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Here's what happened to the cardboard cutouts that filled Raymond James Stadium for Super Bowl LV

Some of them are heading to new homes to be recorded as a part of history.

TAMPA, Fla — Did you cough up $100 for a Super Bowl LV cardboard cutout to attend the big game in spirit? Well, you could be remembered as a part of history.

Due to COVID-19 protocols, all of Raymond James Stadium could not be jam-packed like Super Bowls of the past. Instead, 7,500 health care heroes were invited, and 14,500 additional fans were in attendance. 

That left up to 43,890 seats at Ray Jay to be filled with cardboard cutouts through the "Fan In The Stand" program. A portion of the proceeds from each cutout was donated to local charities.

But now that the game is over and the Buccaneers pulled out a historic victory, what happened to all the cutouts?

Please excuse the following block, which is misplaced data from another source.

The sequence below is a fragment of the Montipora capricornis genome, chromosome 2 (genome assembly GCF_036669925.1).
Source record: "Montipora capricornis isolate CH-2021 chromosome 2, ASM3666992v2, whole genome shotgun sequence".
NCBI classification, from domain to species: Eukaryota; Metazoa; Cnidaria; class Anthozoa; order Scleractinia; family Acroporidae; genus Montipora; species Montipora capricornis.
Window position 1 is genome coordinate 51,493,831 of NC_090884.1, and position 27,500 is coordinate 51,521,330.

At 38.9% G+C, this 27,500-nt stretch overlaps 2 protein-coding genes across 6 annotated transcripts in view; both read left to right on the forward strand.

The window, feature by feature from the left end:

Well, post-Super Bowl, some fans could be seen taking their gameday neighbors with them; but the NFL actually sent most of the cardboard fans somewhere they could "live on for a long time."

Organizations like the Pro Football Hall of Fame, Smithsonian and Rock and Roll Hall of Fame reached out to the League and expressed interest in being sent some of the cutouts, according to the NFL. 

So, who knows? You might just see your face on display at some of the most prominent institutions across the U.S. Guess you'll just have to take a trip to find out. 

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